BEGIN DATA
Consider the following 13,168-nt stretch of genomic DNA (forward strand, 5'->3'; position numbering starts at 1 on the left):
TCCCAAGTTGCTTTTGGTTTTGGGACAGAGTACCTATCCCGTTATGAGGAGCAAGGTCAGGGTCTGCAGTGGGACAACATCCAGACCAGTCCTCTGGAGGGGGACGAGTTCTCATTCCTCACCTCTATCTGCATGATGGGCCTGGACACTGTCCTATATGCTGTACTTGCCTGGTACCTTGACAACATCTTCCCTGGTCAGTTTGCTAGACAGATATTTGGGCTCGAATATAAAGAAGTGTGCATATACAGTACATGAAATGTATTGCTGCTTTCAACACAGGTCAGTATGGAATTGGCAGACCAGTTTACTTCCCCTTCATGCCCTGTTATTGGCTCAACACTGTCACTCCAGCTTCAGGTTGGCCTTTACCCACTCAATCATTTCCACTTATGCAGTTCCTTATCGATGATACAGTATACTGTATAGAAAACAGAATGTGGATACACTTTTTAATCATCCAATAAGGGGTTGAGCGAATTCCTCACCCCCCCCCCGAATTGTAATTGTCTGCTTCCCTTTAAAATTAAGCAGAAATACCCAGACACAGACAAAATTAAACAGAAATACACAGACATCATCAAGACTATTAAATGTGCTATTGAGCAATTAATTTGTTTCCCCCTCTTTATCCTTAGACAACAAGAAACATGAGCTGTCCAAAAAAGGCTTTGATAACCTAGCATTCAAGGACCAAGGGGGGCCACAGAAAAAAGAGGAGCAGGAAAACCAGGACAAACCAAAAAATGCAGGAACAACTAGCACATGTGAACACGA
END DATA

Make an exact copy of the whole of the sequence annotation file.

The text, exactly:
Consider the following 13,168-nt stretch of genomic DNA (forward strand, 5'->3'; position numbering starts at 1 on the left):
TCCCAAGTTGCTTTTGGTTTTGGGACAGAGTACCTATCCCGTTATGAGGAGCAAGGTCAGGGTCTGCAGTGGGACAACATCCAGACCAGTCCTCTGGAGGGGGACGAGTTCTCATTCCTCACCTCTATCTGCATGATGGGCCTGGACACTGTCCTATATGCTGTACTTGCCTGGTACCTTGACAACATCTTCCCTGGTCAGTTTGCTAGACAGATATTTGGGCTCGAATATAAAGAAGTGTGCATATACAGTACATGAAATGTATTGCTGCTTTCAACACAGGTCAGTATGGAATTGGCAGACCAGTTTACTTCCCCTTCATGCCCTGTTATTGGCTCAACACTGTCACTCCAGCTTCAGGTTGGCCTTTACCCACTCAATCATTTCCACTTATGCAGTTCCTTATCGATGATACAGTATACTGTATAGAAAACAGAATGTGGATACACTTTTTAATCATCCAATAAGGGGTTGAGCGAATTCCTCACCCCCCCCCCGAATTGTAATTGTCTGCTTCCCTTTAAAATTAAGCAGAAATACCCAGACACAGACAAAATTAAACAGAAATACACAGACATCATCAAGACTATTAAATGTGCTATTGAGCAATTAATTTGTTTCCCCCTCTTTATCCTTAGACAACAAGAAACATGAGCTGTCCAAAAAAGGCTTTGATAACCTAGCATTCAAGGACCAAGGGGGGCCACAGAAAAAAGAGGAGCAGGAAAACCAGGACAAACCAAAAAATGCAGGAACAACTAGCACATGTGAACACGA